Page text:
updated 02/06/1984 AT 01:00 AM EST
•originally published 02/06/1984 AT 01:00 AM EST
Erma Bombeck had every reason to feel catty when she flew to Boston with Morris the Cat to film a bit for last week's Good Morning America. Though both got first-class plane seats and free tickets to see the musical Cats, Morris laid his finicky head to rest in a $300-a-night Ritz-Carlton suite provided by 9-Lives cat food, while Good Morning America only bought Erma a $130 room. What's more, the Ritz staff didn't once yell, "Morris, time for din-din!" They received a two-page memo about his care and feeding: He dined on pâté and 9-Lives out of crystal dishes with appropriate garnish and there was a 14-inch wax swan on the plate. Asked if all that fine treatment made Morris into a desirable traveling companion, Erma answered wryly, "No, he's younger than me, shorter and his whole body is covered with hair."
They're Playing His Song
Canadian Prime Minister Pierre Trudeau doesn't always stand on ceremony. Or so it seemed at an Ottawa reception for China's Premier Zhao Ziyang. As the band began a martial tune, Trudeau motioned for Zhao to sit down and enjoy himself. For some reason, Zhao struck a formal pose instead. So Trudeau broke the ice by sitting and motioning to his guest, who reluctantly followed the leader. Perhaps Zhao's preference for standing had to do with the music playing: a little ditty, unknown to Trudeau, called the Chinese National Anthem. Trudeau knew the next selection better: the Canadian National Anthem. He proudly stood, thus giving Zhao a chance to show his diplomacy. Without holding a grudge, Zhao stood too.
At an NBC news conference in L.A., TV journalists mingled for two days with a bearded guy in a sports coat, jeans and boots who claimed to be one of their own. That man was an impostor. In fact, as entertainment division president Brandon Tartikoff finally revealed, the character in question—who gave Tartikoff a wet kiss on the cheek—was actually a female actress named Robyn Douglass. The star of an upcoming NBC-TV movie called My Life as a Man, Douglass pulled off a convincing try-out of her role as a woman who masquerades as a male: The journalists let out gasps of disbelief when they discovered her identity. Robyn, normally a svelte brunette, admitted to only one problem: "I missed my purse. It's a real drag sitting on your wallet."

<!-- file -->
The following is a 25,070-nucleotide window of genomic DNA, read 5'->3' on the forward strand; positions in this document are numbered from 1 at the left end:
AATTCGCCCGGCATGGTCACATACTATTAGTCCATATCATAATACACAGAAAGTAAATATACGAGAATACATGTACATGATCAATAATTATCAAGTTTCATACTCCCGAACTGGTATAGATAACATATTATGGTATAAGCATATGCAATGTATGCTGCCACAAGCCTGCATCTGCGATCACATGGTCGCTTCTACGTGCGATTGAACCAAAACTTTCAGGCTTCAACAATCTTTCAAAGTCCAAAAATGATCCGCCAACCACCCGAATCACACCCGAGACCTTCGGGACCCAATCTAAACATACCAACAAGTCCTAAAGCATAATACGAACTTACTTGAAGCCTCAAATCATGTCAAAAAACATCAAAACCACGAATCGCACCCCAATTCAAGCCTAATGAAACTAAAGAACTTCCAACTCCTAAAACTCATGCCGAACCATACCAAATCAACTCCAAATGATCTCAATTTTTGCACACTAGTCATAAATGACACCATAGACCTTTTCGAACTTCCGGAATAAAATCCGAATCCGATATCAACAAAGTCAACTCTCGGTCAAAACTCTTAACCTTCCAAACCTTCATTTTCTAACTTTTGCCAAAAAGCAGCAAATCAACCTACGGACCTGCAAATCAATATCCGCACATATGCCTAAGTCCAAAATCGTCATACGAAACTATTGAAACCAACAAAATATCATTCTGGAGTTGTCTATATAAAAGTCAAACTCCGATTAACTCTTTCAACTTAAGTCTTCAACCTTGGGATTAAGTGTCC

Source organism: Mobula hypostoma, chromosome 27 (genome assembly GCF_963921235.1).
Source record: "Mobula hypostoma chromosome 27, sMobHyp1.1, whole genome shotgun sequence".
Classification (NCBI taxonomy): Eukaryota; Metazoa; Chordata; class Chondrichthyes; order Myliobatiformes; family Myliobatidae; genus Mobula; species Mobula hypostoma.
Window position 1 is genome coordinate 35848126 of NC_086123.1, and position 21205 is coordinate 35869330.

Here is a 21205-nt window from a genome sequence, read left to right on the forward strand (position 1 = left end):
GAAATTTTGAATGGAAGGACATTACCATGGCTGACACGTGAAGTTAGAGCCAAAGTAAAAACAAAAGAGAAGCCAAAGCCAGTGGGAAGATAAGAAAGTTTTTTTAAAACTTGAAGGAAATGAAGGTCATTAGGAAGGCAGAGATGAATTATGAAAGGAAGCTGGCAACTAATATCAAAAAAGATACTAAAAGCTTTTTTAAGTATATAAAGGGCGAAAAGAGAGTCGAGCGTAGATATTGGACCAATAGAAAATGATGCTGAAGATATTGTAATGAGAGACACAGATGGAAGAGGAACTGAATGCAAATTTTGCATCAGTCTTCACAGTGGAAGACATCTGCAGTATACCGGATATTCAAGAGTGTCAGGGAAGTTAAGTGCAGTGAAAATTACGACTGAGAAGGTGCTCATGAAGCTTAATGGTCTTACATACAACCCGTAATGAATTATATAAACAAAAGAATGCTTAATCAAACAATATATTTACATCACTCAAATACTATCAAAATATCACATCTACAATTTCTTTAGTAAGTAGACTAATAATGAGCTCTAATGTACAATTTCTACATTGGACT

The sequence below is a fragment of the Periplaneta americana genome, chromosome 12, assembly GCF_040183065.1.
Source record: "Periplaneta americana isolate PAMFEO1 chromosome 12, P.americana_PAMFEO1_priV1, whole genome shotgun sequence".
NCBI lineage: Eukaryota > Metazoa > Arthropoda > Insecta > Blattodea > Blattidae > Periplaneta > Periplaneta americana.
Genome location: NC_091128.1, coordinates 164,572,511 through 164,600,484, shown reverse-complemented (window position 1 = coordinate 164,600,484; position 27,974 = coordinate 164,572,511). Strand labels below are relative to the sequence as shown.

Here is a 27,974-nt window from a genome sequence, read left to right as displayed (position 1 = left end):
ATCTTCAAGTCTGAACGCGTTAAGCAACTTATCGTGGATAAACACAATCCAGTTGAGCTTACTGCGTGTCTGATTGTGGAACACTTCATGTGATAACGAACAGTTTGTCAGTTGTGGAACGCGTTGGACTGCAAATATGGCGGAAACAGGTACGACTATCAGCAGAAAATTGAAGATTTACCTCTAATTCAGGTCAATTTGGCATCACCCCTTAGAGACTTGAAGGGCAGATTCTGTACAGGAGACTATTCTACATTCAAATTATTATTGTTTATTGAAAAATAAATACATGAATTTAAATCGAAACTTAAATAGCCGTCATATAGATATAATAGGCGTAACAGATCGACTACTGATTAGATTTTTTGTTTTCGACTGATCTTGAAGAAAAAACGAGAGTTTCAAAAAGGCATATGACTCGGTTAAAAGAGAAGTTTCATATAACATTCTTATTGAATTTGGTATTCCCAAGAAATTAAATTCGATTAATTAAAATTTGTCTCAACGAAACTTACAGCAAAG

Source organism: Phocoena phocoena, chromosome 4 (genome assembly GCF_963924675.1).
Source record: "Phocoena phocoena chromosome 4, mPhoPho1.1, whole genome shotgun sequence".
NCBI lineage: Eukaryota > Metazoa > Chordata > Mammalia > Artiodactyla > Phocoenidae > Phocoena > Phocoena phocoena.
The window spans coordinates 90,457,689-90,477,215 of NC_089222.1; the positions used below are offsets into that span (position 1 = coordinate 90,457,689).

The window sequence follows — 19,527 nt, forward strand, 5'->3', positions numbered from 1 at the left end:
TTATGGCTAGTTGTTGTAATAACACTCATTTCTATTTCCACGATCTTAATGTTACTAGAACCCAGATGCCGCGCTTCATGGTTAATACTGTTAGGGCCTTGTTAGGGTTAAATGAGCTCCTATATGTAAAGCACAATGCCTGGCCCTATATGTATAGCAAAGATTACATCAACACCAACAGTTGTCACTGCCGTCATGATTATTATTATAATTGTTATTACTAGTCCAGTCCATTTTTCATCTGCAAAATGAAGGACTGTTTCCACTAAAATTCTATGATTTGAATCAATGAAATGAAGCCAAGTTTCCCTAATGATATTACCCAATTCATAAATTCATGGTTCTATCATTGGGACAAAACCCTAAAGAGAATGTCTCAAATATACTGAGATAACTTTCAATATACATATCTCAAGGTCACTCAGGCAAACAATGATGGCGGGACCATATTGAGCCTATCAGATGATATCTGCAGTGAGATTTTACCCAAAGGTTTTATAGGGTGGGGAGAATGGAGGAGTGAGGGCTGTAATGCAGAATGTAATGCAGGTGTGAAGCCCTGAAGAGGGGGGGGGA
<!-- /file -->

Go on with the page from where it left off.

A few days before the Super Bowl Ted Koppel answered a knock at the door of his surburban Maryland home. There he saw the familiar face of a woman who is a cashier in the checkout line at his local supermarket. "Mr. Koppel, can you do me a big favor?" she asked. She then explained that she desperately needed two Super Bowl seats for her store manager. She had promised to get him a pair but unhappily lost access to the tickets. Ted said he would inquire at ABC but he came back with bad news: He just missed out on the final pair. Luckily, few network mandates are permanent. Ted received another call saying he could have tickets turned in at the last minute by ABC News chief Roone Arledge. After handing over the choice seats, Koppel asked for one small favor in return from his checkout friend: "When I come to the express line, I don't care if I have nine, 10 or 25 items, I want to come right through." If his wish comes true, he better not make eye contact with the customer behind him.
Face in the Crowd
After maneuvering backstage to congratulate Glenn Close and Jeremy Irons for their performances in Broadway's The Real Thing, Sally Kellerman prepared to leave via the stage door. One of her companions saw the crowd outside and suggested they wait it out. But Sally, best known for her role as "Hot Lips" in the movie M*A*S*H, snuggled up in her white fur coat and walked unmolested out to 45th Street. "They don't care about us," she said. "They're here to see the stars."